As a business, implementing a data sharing agreement can be a good practice when sharing personal data with other parties. Before getting started, you should make sure to understand what this agreement is and why it can be useful for your business in ensuring compliance, security, and trust with your partners and customers.
👀 In this article, we explain everything that you should know about data sharing agreements, why and in what cases they can be useful. We also look at the difference with another document, the data processing agreement. Let’s get started!
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As the name implies, a data sharing agreement may be defined as a legally-binding document or agreement, between two or more entities, which regulates how data is shared among these parties and for what purpose.
A data sharing agreement or DSA clearly defines the roles, responsibilities, and rights of all parties involved in the data exchange process.
The types of data shared may be of various types:
💡 The parties to the DSA are bound to comply with obligations at two levels: mandatory rules arising from the applicable law(s); and terms and conditions of the contract itself, agreed by the parties.
🔍 A DPIA is a common organizational measure to implement. Make sure to learn more here
There are several reasons why it is a good practice to implement a data sharing agreement in your company:
Data sharing agreements are especially valuable when it comes to data transfers that involve a high amount of data, or data that is quite sensitive (e.g. confidential data).
They are typically used for data transfers between government agencies, for example, or in the big data industry.
In fact, big data requires a multitude and complexity of factors, data sources, flows, algorithms… For carrying safe and compliant analytics activities, it’s a good starting point to have the right agreements in place.
👉 The GDPR does not expressly state data sharing agreements as a requirement. However, when sharing data, you need to keep in mind the applicable legislation and make relevant disclosures in your agreement. For example, if you declare sharing sensitive health data in your DSA, you will have to comply with GDPR’s article 9.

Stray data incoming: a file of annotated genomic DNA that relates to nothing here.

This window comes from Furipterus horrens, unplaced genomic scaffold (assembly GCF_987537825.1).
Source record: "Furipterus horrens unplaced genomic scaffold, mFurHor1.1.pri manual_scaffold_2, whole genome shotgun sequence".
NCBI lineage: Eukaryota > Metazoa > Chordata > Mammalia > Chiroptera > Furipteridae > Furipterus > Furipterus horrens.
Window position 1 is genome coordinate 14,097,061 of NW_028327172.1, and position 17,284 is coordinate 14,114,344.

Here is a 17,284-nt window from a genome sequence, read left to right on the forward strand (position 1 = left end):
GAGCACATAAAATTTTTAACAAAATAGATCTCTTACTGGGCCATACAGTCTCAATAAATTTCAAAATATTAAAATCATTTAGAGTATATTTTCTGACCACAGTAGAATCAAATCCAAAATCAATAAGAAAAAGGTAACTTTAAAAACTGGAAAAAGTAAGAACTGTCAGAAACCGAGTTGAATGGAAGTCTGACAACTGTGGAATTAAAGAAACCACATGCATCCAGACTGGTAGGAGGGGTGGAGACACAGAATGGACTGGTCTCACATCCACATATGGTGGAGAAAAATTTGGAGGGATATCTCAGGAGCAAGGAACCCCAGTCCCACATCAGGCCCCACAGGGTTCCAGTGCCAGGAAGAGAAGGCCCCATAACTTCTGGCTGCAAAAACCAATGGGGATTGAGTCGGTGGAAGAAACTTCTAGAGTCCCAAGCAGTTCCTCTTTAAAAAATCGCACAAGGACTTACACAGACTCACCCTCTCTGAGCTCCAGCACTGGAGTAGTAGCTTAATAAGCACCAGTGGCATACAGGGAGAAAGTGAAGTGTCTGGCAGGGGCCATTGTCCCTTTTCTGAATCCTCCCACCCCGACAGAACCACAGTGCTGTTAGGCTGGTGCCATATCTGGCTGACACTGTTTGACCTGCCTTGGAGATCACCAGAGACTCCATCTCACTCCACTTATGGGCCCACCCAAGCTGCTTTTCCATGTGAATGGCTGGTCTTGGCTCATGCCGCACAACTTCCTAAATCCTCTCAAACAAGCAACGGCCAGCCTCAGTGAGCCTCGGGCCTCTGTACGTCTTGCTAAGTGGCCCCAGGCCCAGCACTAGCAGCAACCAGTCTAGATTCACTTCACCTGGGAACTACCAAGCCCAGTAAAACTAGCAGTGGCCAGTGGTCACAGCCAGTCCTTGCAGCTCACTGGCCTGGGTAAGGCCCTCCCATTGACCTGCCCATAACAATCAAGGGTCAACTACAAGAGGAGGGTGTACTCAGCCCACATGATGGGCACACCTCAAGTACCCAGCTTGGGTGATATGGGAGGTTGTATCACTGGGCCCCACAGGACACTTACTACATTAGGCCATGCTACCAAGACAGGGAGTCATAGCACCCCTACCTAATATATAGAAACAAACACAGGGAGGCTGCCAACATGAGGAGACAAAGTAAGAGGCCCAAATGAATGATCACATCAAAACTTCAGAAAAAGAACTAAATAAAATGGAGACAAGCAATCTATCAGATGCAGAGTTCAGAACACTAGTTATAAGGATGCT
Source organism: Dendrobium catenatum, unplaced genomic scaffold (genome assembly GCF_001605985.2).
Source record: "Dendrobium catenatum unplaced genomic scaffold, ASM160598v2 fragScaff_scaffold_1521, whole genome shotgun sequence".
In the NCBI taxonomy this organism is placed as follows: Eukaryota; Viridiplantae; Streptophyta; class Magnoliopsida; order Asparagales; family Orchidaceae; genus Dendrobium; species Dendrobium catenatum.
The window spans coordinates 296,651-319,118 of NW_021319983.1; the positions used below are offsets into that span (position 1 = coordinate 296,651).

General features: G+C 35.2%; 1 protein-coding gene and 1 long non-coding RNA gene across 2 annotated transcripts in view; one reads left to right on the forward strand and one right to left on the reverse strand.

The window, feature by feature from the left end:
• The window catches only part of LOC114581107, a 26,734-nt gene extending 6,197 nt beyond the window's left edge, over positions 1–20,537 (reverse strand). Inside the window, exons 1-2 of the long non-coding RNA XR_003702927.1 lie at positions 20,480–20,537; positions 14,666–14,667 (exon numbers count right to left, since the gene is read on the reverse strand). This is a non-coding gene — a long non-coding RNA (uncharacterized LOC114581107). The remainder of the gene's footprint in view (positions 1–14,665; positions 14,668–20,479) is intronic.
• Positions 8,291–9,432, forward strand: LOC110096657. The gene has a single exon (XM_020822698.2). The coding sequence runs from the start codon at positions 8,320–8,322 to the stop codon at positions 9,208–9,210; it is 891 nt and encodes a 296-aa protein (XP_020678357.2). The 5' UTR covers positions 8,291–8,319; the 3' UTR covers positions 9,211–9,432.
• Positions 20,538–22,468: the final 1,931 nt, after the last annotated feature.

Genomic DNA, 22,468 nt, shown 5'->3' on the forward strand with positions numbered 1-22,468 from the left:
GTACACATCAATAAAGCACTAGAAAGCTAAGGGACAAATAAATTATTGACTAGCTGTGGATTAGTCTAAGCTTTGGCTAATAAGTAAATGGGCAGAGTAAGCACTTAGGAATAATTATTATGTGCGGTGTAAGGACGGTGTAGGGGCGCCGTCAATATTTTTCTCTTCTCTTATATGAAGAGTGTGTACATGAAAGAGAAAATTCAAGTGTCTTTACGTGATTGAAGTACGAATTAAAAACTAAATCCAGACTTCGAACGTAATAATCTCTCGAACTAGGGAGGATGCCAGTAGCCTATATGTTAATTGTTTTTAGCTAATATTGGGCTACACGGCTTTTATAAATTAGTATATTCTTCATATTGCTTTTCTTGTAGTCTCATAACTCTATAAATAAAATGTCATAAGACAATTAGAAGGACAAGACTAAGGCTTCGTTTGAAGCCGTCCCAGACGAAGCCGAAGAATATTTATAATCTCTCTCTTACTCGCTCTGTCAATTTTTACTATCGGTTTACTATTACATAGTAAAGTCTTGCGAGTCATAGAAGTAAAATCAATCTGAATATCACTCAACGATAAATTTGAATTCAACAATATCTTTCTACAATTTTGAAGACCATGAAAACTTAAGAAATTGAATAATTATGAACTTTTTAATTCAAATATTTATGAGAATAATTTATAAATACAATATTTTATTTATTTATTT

👉 European Data Act: in an early draft (not in force yet), the European Data Act refers to establishing rules on “fair contractual terms for data sharing agreements”.
👉 In the US, there can be some specific disclosures to be made in a data sharing agreement, especially when it comes to certain types of data, for example for sharing military health system data.
A well-structured data sharing agreement should, at least, contain the following elements:
💡 Looking to use a template? A template data sharing agreement can help you get started, but always remember to tailor the agreement to your specific situation and seek professional legal advice to ensure all bases are covered.
Unlike data sharing agreements, data processing agreements are required under the GDPR (Article 28).
When you, as a data controller, need an external supplier to help process personal data, this “supplier”, referred to as a processor by the GDPR, will handle your client data on your behalf, not for their own interest.
According to Article 28 of the GDPR, a written “Data Processing Agreement” must be established between the data controllers and data processors.
This agreement outlines each party’s responsibilities, like:
💡 Controllers and processors are jointly liable to third parties. This means, if an individual believes their data has been illegally processed, they can demand compensation from either the controller or processor. The party that compensated can later seek reimbursement from the other party.
You probably need to have a data processing agreement in place.